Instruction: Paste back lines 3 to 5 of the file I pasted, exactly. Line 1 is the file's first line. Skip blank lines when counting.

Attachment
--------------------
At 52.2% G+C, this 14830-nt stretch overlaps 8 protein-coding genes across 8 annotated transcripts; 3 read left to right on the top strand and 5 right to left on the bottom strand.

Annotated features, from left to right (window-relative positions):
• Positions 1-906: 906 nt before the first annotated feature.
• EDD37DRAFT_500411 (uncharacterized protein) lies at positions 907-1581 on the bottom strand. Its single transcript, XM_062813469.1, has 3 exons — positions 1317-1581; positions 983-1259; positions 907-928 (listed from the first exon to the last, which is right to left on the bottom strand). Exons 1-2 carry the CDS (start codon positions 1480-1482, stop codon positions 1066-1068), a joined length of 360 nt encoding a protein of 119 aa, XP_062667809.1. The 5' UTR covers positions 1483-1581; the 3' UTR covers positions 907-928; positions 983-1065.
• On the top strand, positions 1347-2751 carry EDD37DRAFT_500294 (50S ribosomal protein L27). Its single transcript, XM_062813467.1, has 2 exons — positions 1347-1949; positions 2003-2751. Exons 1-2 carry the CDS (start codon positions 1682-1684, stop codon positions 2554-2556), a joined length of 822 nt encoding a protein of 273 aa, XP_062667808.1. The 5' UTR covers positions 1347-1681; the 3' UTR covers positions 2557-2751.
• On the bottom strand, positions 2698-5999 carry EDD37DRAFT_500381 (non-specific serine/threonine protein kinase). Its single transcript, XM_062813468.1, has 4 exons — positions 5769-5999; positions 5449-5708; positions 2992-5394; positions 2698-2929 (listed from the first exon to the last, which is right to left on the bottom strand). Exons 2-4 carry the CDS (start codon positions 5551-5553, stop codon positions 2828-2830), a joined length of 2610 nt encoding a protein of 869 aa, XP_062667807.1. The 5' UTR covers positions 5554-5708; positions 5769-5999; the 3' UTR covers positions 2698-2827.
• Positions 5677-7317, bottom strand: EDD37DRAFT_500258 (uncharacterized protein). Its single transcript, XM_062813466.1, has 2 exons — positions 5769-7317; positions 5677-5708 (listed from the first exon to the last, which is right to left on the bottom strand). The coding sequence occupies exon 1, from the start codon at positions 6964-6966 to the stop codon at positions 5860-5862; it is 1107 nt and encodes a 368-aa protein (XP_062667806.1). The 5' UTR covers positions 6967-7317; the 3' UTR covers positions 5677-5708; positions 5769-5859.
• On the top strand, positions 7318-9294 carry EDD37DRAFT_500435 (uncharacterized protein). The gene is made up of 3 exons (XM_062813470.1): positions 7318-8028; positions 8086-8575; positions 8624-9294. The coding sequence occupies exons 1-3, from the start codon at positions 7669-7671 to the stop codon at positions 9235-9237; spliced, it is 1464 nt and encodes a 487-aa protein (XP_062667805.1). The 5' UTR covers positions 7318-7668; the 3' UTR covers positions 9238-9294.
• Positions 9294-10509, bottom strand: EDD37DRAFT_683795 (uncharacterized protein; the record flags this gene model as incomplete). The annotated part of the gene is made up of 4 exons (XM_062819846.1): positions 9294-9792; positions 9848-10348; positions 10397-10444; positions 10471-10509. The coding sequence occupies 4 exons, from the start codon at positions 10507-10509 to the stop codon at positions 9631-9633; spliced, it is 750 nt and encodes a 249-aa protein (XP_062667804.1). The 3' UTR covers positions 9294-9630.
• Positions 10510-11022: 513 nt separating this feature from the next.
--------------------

• Positions 1-906: 906 nt before the first annotated feature.
• EDD37DRAFT_500411 (uncharacterized protein) lies at positions 907-1581 on the bottom strand. Its single transcript, XM_062813469.1, has 3 exons — positions 1317-1581; positions 983-1259; positions 907-928 (listed from the first exon to the last, which is right to left on the bottom strand). Exons 1-2 carry the CDS (start codon positions 1480-1482, stop codon positions 1066-1068), a joined length of 360 nt encoding a protein of 119 aa, XP_062667809.1. The 5' UTR covers positions 1483-1581; the 3' UTR covers positions 907-928; positions 983-1065.
• On the top strand, positions 1347-2751 carry EDD37DRAFT_500294 (50S ribosomal protein L27). Its single transcript, XM_062813467.1, has 2 exons — positions 1347-1949; positions 2003-2751. Exons 1-2 carry the CDS (start codon positions 1682-1684, stop codon positions 2554-2556), a joined length of 822 nt encoding a protein of 273 aa, XP_062667808.1. The 5' UTR covers positions 1347-1681; the 3' UTR covers positions 2557-2751.